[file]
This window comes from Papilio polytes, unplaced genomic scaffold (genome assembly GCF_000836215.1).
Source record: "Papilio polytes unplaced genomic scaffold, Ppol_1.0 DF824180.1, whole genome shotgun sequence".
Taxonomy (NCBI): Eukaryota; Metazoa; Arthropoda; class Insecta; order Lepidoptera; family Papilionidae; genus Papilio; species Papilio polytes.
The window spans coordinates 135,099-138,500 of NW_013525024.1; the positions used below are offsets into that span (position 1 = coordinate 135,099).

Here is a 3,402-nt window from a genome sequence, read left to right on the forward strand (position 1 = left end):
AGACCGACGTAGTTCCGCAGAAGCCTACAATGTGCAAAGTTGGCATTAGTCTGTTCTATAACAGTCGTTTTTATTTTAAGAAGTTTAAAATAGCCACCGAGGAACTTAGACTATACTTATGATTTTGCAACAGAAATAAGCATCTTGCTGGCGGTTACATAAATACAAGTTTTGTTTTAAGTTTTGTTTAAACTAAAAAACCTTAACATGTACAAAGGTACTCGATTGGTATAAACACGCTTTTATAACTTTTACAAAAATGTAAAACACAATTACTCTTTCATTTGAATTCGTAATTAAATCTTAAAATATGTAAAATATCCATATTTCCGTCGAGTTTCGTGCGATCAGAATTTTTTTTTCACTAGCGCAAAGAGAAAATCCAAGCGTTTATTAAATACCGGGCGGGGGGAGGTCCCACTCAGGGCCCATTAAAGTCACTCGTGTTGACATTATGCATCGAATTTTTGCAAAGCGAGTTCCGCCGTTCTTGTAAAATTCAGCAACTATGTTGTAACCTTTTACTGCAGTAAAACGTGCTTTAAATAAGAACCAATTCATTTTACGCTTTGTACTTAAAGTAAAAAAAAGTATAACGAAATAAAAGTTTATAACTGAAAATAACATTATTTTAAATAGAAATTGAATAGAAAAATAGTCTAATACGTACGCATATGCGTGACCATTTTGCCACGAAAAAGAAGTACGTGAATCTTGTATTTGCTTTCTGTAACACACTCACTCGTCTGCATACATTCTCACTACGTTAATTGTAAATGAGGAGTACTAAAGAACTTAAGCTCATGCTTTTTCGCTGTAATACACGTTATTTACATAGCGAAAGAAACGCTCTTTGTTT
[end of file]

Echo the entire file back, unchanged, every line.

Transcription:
This window comes from Papilio polytes, unplaced genomic scaffold (genome assembly GCF_000836215.1).
Source record: "Papilio polytes unplaced genomic scaffold, Ppol_1.0 DF824180.1, whole genome shotgun sequence".
Taxonomy (NCBI): Eukaryota; Metazoa; Arthropoda; class Insecta; order Lepidoptera; family Papilionidae; genus Papilio; species Papilio polytes.
The window spans coordinates 135,099-138,500 of NW_013525024.1; the positions used below are offsets into that span (position 1 = coordinate 135,099).

Here is a 3,402-nt window from a genome sequence, read left to right on the forward strand (position 1 = left end):
AGACCGACGTAGTTCCGCAGAAGCCTACAATGTGCAAAGTTGGCATTAGTCTGTTCTATAACAGTCGTTTTTATTTTAAGAAGTTTAAAATAGCCACCGAGGAACTTAGACTATACTTATGATTTTGCAACAGAAATAAGCATCTTGCTGGCGGTTACATAAATACAAGTTTTGTTTTAAGTTTTGTTTAAACTAAAAAACCTTAACATGTACAAAGGTACTCGATTGGTATAAACACGCTTTTATAACTTTTACAAAAATGTAAAACACAATTACTCTTTCATTTGAATTCGTAATTAAATCTTAAAATATGTAAAATATCCATATTTCCGTCGAGTTTCGTGCGATCAGAATTTTTTTTTCACTAGCGCAAAGAGAAAATCCAAGCGTTTATTAAATACCGGGCGGGGGGAGGTCCCACTCAGGGCCCATTAAAGTCACTCGTGTTGACATTATGCATCGAATTTTTGCAAAGCGAGTTCCGCCGTTCTTGTAAAATTCAGCAACTATGTTGTAACCTTTTACTGCAGTAAAACGTGCTTTAAATAAGAACCAATTCATTTTACGCTTTGTACTTAAAGTAAAAAAAAGTATAACGAAATAAAAGTTTATAACTGAAAATAACATTATTTTAAATAGAAATTGAATAGAAAAATAGTCTAATACGTACGCATATGCGTGACCATTTTGCCACGAAAAAGAAGTACGTGAATCTTGTATTTGCTTTCTGTAACACACTCACTCGTCTGCATACATTCTCACTACGTTAATTGTAAATGAGGAGTACTAAAGAACTTAAGCTCATGCTTTTTCGCTGTAATACACGTTATTTACATAGCGAAAGAAACGCTCTTTGTTT